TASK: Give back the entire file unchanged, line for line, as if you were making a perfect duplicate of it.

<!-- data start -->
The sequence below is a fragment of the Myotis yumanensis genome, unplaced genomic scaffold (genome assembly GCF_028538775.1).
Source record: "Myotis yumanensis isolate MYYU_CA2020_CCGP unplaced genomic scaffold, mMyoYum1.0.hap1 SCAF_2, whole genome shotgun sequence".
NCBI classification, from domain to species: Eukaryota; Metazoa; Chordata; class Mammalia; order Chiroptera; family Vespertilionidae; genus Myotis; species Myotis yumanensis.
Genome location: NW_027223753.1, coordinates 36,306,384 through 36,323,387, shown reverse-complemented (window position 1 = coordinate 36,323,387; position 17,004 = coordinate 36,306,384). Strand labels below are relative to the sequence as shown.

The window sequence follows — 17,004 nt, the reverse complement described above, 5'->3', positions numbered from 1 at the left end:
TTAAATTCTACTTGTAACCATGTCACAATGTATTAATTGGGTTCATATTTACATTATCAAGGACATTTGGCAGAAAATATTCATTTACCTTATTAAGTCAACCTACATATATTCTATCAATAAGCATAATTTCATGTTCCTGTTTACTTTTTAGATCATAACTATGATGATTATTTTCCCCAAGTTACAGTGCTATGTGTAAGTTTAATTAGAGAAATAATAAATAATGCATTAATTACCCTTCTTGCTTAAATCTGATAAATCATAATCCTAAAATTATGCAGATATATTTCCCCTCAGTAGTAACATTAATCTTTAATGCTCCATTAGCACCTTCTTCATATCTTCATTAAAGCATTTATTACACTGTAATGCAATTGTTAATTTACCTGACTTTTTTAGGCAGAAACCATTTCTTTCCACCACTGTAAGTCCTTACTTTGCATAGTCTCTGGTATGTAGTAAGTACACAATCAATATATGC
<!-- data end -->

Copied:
The sequence below is a fragment of the Myotis yumanensis genome, unplaced genomic scaffold (genome assembly GCF_028538775.1).
Source record: "Myotis yumanensis isolate MYYU_CA2020_CCGP unplaced genomic scaffold, mMyoYum1.0.hap1 SCAF_2, whole genome shotgun sequence".
NCBI classification, from domain to species: Eukaryota; Metazoa; Chordata; class Mammalia; order Chiroptera; family Vespertilionidae; genus Myotis; species Myotis yumanensis.
Genome location: NW_027223753.1, coordinates 36,306,384 through 36,323,387, shown reverse-complemented (window position 1 = coordinate 36,323,387; position 17,004 = coordinate 36,306,384). Strand labels below are relative to the sequence as shown.

The window sequence follows — 17,004 nt, the reverse complement described above, 5'->3', positions numbered from 1 at the left end:
TTAAATTCTACTTGTAACCATGTCACAATGTATTAATTGGGTTCATATTTACATTATCAAGGACATTTGGCAGAAAATATTCATTTACCTTATTAAGTCAACCTACATATATTCTATCAATAAGCATAATTTCATGTTCCTGTTTACTTTTTAGATCATAACTATGATGATTATTTTCCCCAAGTTACAGTGCTATGTGTAAGTTTAATTAGAGAAATAATAAATAATGCATTAATTACCCTTCTTGCTTAAATCTGATAAATCATAATCCTAAAATTATGCAGATATATTTCCCCTCAGTAGTAACATTAATCTTTAATGCTCCATTAGCACCTTCTTCATATCTTCATTAAAGCATTTATTACACTGTAATGCAATTGTTAATTTACCTGACTTTTTTAGGCAGAAACCATTTCTTTCCACCACTGTAAGTCCTTACTTTGCATAGTCTCTGGTATGTAGTAAGTACACAATCAATATATGC